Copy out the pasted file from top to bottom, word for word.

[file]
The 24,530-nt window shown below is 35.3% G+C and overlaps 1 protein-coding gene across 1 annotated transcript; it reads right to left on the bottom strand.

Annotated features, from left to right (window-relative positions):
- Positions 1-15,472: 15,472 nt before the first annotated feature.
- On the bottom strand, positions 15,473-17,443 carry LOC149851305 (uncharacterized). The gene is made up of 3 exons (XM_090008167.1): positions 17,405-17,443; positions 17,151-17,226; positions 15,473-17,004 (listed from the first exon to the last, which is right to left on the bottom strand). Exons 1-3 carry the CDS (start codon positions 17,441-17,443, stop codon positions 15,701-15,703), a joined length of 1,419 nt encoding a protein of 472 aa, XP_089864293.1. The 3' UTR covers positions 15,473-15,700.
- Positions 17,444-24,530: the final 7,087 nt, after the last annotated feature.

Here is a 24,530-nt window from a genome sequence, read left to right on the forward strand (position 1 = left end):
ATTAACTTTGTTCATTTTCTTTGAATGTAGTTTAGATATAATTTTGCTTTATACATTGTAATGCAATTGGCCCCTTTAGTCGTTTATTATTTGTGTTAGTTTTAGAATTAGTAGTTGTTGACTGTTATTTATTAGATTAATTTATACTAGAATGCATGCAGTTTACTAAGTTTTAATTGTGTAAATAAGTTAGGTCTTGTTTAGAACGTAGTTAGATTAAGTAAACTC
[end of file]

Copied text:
The 24,530-nt window shown below is 35.3% G+C and overlaps 1 protein-coding gene across 1 annotated transcript; it reads right to left on the bottom strand.

Annotated features, from left to right (window-relative positions):
- Positions 1-15,472: 15,472 nt before the first annotated feature.
- On the bottom strand, positions 15,473-17,443 carry LOC149851305 (uncharacterized). The gene is made up of 3 exons (XM_090008167.1): positions 17,405-17,443; positions 17,151-17,226; positions 15,473-17,004 (listed from the first exon to the last, which is right to left on the bottom strand). Exons 1-3 carry the CDS (start codon positions 17,441-17,443, stop codon positions 15,701-15,703), a joined length of 1,419 nt encoding a protein of 472 aa, XP_089864293.1. The 3' UTR covers positions 15,473-15,700.
- Positions 17,444-24,530: the final 7,087 nt, after the last annotated feature.

Here is a 24,530-nt window from a genome sequence, read left to right on the forward strand (position 1 = left end):
ATTAACTTTGTTCATTTTCTTTGAATGTAGTTTAGATATAATTTTGCTTTATACATTGTAATGCAATTGGCCCCTTTAGTCGTTTATTATTTGTGTTAGTTTTAGAATTAGTAGTTGTTGACTGTTATTTATTAGATTAATTTATACTAGAATGCATGCAGTTTACTAAGTTTTAATTGTGTAAATAAGTTAGGTCTTGTTTAGAACGTAGTTAGATTAAGTAAACTC